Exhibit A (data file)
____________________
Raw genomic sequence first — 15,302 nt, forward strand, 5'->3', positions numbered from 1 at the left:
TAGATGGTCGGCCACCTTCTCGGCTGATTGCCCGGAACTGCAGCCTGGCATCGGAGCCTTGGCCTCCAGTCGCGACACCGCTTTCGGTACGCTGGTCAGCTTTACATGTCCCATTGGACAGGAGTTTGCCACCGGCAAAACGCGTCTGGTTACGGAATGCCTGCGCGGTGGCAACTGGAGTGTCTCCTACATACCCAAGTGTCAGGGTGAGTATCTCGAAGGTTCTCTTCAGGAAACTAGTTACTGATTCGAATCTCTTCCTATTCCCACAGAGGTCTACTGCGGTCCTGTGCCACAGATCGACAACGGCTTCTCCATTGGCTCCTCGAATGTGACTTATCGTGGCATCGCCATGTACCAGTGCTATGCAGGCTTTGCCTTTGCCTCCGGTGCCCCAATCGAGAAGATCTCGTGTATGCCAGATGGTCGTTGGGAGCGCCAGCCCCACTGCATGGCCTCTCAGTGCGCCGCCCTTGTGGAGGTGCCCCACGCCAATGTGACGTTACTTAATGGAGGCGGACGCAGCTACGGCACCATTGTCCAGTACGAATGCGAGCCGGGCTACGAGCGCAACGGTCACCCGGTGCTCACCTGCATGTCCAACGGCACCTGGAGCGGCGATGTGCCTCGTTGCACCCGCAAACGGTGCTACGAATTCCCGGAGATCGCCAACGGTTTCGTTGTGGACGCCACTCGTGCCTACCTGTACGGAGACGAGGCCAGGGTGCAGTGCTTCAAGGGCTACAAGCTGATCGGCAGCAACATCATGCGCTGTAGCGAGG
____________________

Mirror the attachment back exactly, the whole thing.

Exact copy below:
Raw genomic sequence first — 15,302 nt, forward strand, 5'->3', positions numbered from 1 at the left:
TAGATGGTCGGCCACCTTCTCGGCTGATTGCCCGGAACTGCAGCCTGGCATCGGAGCCTTGGCCTCCAGTCGCGACACCGCTTTCGGTACGCTGGTCAGCTTTACATGTCCCATTGGACAGGAGTTTGCCACCGGCAAAACGCGTCTGGTTACGGAATGCCTGCGCGGTGGCAACTGGAGTGTCTCCTACATACCCAAGTGTCAGGGTGAGTATCTCGAAGGTTCTCTTCAGGAAACTAGTTACTGATTCGAATCTCTTCCTATTCCCACAGAGGTCTACTGCGGTCCTGTGCCACAGATCGACAACGGCTTCTCCATTGGCTCCTCGAATGTGACTTATCGTGGCATCGCCATGTACCAGTGCTATGCAGGCTTTGCCTTTGCCTCCGGTGCCCCAATCGAGAAGATCTCGTGTATGCCAGATGGTCGTTGGGAGCGCCAGCCCCACTGCATGGCCTCTCAGTGCGCCGCCCTTGTGGAGGTGCCCCACGCCAATGTGACGTTACTTAATGGAGGCGGACGCAGCTACGGCACCATTGTCCAGTACGAATGCGAGCCGGGCTACGAGCGCAACGGTCACCCGGTGCTCACCTGCATGTCCAACGGCACCTGGAGCGGCGATGTGCCTCGTTGCACCCGCAAACGGTGCTACGAATTCCCGGAGATCGCCAACGGTTTCGTTGTGGACGCCACTCGTGCCTACCTGTACGGAGACGAGGCCAGGGTGCAGTGCTTCAAGGGCTACAAGCTGATCGGCAGCAACATCATGCGCTGTAGCGAGG